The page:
• Bird Academy
      Bird Academy
      After reading the different definitions of inquiry in the chapter and considering responses from other course participants, what is your concept of “inquiry?” Through the discussion board below, share your definition of inquiry, and an image of the concept map you drew. You can take a picture and upload it to the discussion below.
      You must be enrolled in the course to reply to this topic.
    • sandra
      Participant
      Chirps: 1
      Inquiry based learning, I'm curious about it... I wonder if it will work as well with my middle-schoolers this fall as it has been so successful with much younger students. Exploring, learning, developing science ideas and solving problems, the younger students have been fearless to learn. inquiry SKB
    • Elise
      Participant
      Chirps: 22
      This quotation from D. Llewellyn helped me to understand what inquiry is: "Curosity and inqusitiveness already lie within the individual, awaiting opportunities to be uncovered and made known." (pg. XIV, Inquiry Within). I realized upon this quote, that inquiry is educators inspiring students to question the world surrounding them and knowing that questions lead to more questions. The spark we ignite in them to ask questions and collect data to understand why is what matters. Inquiry is pondering and wondering but includes no answers at times. The questions are the answers. It leads to our exploration that builds our knowledge. My inquiry map shows my thinking. I look forward to sharing it with my students!Screenshot (19)
    • Erin
      Participant
      Chirps: 23
      After reviewing D. Llewellyn's text on inquiry, I would define it as... "Inquiry is questioning that empowers an individual to conduct investigations, make observations, collect data, and use prior experiences to make conclusions about the world around them. " Note:
      • Blue Star-Prior to Reading
      • Green Star-After/During Reading
      IMG_4901
    • Amy
      Participant
      Chirps: 11
      Inquiry is when someone has a wondering about something. They start to ask questions and make observations. They then create an investigation to answer their wondering. This often leads to more questions and might require some research. They collect data from the investigation, analyze the data, inquiry concept mapdraw conclusions, and then finally share out about their wondering.
    • Britney
      Participant
      Chirps: 1
      To me, inquiry come from question about phenomenon around us. This can lead to doing some research about the phenomenon. The next step could be developing processes and procedures to make observations and record data.  Once observations and data has been collected, we can look for patterns and analyze the data. We can then think about what scientific issues are relevant for an explanation. We can then evaluate our process, ask more questions, and make modifications for further inquiry.   inquiry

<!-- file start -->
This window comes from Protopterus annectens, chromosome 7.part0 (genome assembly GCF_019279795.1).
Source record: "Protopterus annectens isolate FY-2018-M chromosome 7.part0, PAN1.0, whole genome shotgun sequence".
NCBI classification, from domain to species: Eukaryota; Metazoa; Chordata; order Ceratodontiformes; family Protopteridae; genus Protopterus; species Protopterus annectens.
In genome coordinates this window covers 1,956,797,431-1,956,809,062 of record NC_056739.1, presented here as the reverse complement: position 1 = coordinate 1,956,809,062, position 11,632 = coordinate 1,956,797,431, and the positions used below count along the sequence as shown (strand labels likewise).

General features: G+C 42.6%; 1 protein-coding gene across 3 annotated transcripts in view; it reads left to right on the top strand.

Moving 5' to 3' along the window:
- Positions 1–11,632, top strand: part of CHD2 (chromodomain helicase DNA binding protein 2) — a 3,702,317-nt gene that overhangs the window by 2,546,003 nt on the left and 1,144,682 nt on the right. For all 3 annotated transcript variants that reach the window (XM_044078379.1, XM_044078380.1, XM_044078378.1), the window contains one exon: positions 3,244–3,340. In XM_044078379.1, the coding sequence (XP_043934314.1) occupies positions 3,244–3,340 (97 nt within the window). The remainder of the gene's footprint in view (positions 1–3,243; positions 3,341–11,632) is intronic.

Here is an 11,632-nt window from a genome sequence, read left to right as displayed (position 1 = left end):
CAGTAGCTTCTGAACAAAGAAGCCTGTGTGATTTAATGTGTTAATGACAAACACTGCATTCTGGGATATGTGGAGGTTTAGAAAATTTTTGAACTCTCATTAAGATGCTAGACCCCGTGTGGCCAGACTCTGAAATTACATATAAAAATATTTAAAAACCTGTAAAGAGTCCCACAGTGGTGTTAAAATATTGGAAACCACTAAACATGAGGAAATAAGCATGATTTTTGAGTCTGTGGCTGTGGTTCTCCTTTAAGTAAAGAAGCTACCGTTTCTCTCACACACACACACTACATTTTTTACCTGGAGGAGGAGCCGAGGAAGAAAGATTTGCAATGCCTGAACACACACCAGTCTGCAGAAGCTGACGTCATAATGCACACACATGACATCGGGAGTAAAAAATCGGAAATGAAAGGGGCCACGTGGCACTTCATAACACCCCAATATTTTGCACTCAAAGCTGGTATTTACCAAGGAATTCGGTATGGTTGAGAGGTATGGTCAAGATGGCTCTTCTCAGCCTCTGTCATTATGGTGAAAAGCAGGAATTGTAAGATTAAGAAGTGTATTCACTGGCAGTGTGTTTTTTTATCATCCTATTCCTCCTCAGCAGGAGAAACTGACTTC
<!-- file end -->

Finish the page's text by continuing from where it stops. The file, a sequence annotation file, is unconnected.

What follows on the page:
• Sabrina
      Participant
      Chirps: 12
      My concept of inquiry is discovery through investigation. I believe that in order to begin an inquiry project, observations must be made, a question must be asked, and there must be a method of data collection to draw conclusions about the initial question.20230121_130433
    • Kelly
      Participant
      Chirps: 6
      The process of inquiry is about the way that the process of learning occurs. Inquiry is when the learner takes a more active approach in their own learning. They make discoveries through active exploration. What is Inquiry
    • Geoff
      Participant
      Chirps: 12
      The inquiry process provides some structure (an endpoint; a process that can be explained/taught/repeated) to a very fluid/dynamic engagement of one's curiosity about the world around us.  Inquiry is about WONDER and DISCOVERY and SHARING. IMG_0791
    • Angelica
      Participant
      Chirps: 1
      To me, inquiry is the use of problem solving and critical thinking skills to gain knowledge on a topic you are curious about. This can be done many ways, but to name a few: exploration, investigations, observations, asking questions. Picture1
    • Leah
      Participant
      Chirps: 3
      I define inquiry as -- the process of building understanding through observations, posing questions, testing hypotheses, analyzing data, and presenting findings. It is built on imagination and curiosity and leaves room for many different approaches and conclusions. The image is my map and accompanying notes/thoughts.IMG_6881  
    • Jodi
      Participant
      Chirps: 11
      Inquiry is a process of learning that is student-driven based on each individual's curiosity. Curiosity leads to the development of a question that the student can research by designing their own experiment. By exploring ways to answer their question, a student will develop critical thinking and problem-solving skills.   IMG_6987
    • Julie
      Participant